Josh’s friends Matt and Paul (the taller of the two) had been playing singles but were resting. Tim and I invited them into a game. They said they weren’t 100% up on all the rules, so we explained as needed. We were just a few rallies into the game when we were plunged into darkness at 9 p.m. sharp. Paul said he had contacted the City of Scotts Valley about resetting the time back to 9:30, but as Matt speculated, “One part-time guy probably won’t get to it right away.”
There will be good indefensible shots. I was feeling bad about not being able to return a shot when I realized that the ball hit my arm about 3 inches above my armpit. It was a chicken wing shot. It’s very hard to return a ball when it is arriving somewhere between your hip and your shoulder of your paddle arm. I have to just relax and accept that there’s not always anything that I can do.
I am secretly proud of my serving variety. I can hit the ball just about wherever I want: receiver’s backhand or forehand, add spin, drop it short. And I mix them up—including lob serves. In the game against Eric, he was at the baseline. I dropped my serve over the net just past the kitchen line for an unreturnable serve. “Sneaky!”, exclaimed Eric. Ace.
More icing with my cold pack tonight. I have to be careful. Playing every two days can start to take its toll with my propensity for tennis elbow.
USAPA Sportsmanship Guide
USA Pickleball sent out a newsletter today. Nothing earth shattering, but the most interesting one thing I found it was their new Sportsmanship Guide:
It’s kind of sad that they have to put something like this out. And I have a feeling that the people who actually need it will never see it.
I’ll share one story. The guide does say to let people know if a ball is rolling onto their court during play and otherwise let play continue if there is no risk. Excellent advice. Here’s a twist. I was at Brommer Park a couple of months ago and our ball rolled into an adjacent court. Those players weren’t in a rally on that court and were just standing out of position and chatting and they were not about to resume play. I walked over to retrieve the slow rolling ball and the woman (whom I had never seen before) gave me a dirty look then angrily berated me for not calling “ball” to let them know. Seriously? Rather than giving me the benefit of the doubt, she assumed that I was being irresponsible. I explained, “You aren’t playing right now…” She wouldn’t have it and added another negative comment. I just let it go and moved back to my court. Honestly, I was very annoyed with her. I was hoping to go up to her and introduce myself and say, “My name is Andrew, I think we got off on the wrong foot..” but she left before our game finished. Maybe it stemmed from her being mad at herself or her partner for not playing well. Regardless, I didn’t think what she did was very nice. Always be kind.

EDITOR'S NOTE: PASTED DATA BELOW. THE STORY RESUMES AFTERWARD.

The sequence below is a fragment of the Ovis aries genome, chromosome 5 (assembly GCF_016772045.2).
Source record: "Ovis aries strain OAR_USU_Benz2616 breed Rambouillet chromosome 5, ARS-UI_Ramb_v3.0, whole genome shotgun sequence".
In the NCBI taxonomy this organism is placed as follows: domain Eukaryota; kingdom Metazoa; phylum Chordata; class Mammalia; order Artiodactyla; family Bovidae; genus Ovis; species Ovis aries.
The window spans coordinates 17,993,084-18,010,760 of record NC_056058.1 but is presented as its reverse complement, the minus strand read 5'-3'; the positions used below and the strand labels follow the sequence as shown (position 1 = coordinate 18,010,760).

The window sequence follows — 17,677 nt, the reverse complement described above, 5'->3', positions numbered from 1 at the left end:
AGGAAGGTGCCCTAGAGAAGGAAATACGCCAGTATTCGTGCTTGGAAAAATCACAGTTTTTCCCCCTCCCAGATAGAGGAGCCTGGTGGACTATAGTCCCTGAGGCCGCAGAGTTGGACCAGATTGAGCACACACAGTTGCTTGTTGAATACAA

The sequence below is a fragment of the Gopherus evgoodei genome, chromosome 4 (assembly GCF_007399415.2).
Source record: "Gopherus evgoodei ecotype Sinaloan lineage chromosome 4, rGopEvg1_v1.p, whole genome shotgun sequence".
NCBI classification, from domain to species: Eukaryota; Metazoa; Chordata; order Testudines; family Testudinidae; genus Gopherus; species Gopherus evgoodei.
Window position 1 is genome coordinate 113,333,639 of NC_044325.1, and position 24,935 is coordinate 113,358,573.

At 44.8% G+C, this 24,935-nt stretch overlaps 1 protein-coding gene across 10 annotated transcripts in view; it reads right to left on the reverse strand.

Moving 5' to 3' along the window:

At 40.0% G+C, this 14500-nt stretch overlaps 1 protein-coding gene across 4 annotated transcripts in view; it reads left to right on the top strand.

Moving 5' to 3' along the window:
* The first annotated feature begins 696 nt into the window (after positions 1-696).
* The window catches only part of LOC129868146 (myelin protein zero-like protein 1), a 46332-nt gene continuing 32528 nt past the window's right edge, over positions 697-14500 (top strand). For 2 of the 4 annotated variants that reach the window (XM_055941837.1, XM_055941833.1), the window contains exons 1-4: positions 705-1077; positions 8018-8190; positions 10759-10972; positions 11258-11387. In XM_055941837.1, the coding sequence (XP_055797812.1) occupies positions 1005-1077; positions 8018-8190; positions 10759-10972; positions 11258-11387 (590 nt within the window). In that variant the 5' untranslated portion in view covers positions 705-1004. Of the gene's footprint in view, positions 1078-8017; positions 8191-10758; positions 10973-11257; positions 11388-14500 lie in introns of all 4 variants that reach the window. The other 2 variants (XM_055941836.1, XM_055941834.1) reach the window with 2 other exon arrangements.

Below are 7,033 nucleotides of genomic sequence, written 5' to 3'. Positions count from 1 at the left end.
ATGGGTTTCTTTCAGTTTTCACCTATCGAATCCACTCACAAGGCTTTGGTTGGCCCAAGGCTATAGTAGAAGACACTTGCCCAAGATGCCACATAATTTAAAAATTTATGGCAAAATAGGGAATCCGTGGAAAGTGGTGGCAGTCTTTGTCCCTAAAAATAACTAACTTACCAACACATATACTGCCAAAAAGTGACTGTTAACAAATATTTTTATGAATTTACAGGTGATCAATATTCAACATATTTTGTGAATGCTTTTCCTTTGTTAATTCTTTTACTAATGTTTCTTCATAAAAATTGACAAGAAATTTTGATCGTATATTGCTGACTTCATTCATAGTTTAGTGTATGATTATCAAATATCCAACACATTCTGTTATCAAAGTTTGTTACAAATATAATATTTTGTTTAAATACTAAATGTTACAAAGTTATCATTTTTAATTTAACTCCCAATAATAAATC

Friday, August 27, 2021 (No Play)
So here I am, 10:43 p.m. YouTube offered up a tennis U.S. Open semi-final from 1980 with Jimmy Connors and John McEnroe. Very evenly matched. In the tie-breaker, after over four hours of play, Connors hits an easy volley—a would-be winner—into the net. Soon after, he hits a would-be passing shot winner too long past the baseline. Granted, he was exhausted. But he was also a world-class pro. Occasional mistakes by me hitting a shot long or into the net have to be expected. That’s not an excuse to not try to improve my game, but mistakes will happen. I can’t be too hard on myself and expect perfection. I remember a fantastic quote from a legendary football coach:
So, my additional lesson is, chase perfection, but don’t be dejected if you don’t attain it. Even pros make mistakes.
Number of days on a court: 405
Number of total hours: 2,052